Paul Graham said that they saw a co-founder leave in about 20% of startups they funded at YCombinator.
In my own research, I found that the co-founder disagreements to be in the top 3 reasons for a startup to fail, bootstrapped or funded. The other 2 reasons being - building something nobody wants, and running out of runway.
People come together as co-founders because they have a shared goal and a shared view on how they want to achieve it.
It’s especially important to remember this during a conflict or difference of opinion.
You might think that a problem should or tackled in a certain way, whereas your co-founder might have a different idea.
This is not where you duke it out with each other on whose right.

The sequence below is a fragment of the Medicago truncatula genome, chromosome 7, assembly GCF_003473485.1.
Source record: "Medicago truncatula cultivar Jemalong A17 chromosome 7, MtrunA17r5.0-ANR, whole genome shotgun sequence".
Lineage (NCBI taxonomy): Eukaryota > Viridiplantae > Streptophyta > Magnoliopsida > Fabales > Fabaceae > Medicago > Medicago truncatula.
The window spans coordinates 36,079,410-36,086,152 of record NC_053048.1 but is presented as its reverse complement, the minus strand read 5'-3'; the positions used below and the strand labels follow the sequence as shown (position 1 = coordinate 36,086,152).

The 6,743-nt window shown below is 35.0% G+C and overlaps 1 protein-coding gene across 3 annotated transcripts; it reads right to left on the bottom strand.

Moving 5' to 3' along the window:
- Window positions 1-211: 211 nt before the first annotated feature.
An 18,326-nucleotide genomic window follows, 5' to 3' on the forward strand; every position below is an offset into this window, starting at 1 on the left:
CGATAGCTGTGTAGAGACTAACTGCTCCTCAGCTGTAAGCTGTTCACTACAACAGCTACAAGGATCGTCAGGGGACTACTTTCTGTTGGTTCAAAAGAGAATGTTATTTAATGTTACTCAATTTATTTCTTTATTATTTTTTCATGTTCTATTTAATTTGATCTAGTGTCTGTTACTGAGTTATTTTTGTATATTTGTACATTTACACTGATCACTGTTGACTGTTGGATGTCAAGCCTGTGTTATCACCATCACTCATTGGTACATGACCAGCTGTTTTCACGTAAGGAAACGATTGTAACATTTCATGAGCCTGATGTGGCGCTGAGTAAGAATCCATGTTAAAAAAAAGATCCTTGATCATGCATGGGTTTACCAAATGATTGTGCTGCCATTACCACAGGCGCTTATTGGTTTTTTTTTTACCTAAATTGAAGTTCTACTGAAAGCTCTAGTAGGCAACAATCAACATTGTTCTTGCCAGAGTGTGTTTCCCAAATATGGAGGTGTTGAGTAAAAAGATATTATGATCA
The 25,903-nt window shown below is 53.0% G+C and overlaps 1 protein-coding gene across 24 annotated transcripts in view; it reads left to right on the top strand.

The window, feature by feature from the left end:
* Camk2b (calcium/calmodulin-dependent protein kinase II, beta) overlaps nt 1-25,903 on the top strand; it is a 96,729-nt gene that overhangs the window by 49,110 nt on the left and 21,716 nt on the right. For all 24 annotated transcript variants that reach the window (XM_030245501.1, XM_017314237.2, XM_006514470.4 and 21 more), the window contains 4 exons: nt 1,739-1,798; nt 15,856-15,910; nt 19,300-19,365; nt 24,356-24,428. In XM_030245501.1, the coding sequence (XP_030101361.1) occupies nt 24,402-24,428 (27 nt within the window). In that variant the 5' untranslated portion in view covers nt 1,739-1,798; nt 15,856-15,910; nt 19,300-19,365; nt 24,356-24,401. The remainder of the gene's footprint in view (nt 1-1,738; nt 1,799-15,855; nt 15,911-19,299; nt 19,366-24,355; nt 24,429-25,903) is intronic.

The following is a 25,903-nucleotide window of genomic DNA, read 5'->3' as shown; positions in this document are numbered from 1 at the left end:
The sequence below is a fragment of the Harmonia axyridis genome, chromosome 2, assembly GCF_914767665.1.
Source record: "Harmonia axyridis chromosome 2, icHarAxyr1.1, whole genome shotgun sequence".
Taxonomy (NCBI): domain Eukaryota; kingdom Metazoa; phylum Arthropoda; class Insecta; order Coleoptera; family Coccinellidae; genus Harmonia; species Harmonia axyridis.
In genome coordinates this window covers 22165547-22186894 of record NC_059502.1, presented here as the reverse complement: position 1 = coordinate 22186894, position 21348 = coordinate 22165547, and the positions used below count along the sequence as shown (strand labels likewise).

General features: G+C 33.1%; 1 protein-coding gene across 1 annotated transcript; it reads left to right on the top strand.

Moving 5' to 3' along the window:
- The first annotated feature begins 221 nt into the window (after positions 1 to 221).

The right way to solve this is to objectively lay out the pros and cons of each idea, and then objectively choose what’s best for both (or all) of you.
Because ultimately, you are pursing the same goal.
At the beginning of our journey, Sankalp and I promised that we will always express fully to each other.
If I do something that’s stupid, I want him to call out my bullshit immediately and I’ll do the same.
At that instant, by not calling it out, we might feel good and temporarily avoid conflict.
But what we are really doing is robbing each other of chance to improve and get better.
Ego is when you think “this is my idea, therefore is great” is more important than “this is the right idea for us to achieve our goals and succeed.”
If you don’t have this trust from Day 0, then you’re likely not partnering up with the right person.
When shit hits the fan, and it often will in the entrepreneurial path, you need to be able to rely on each other eyes closed, because there’s a dozen other fires to put out and this isn’t one you want to be putting out then.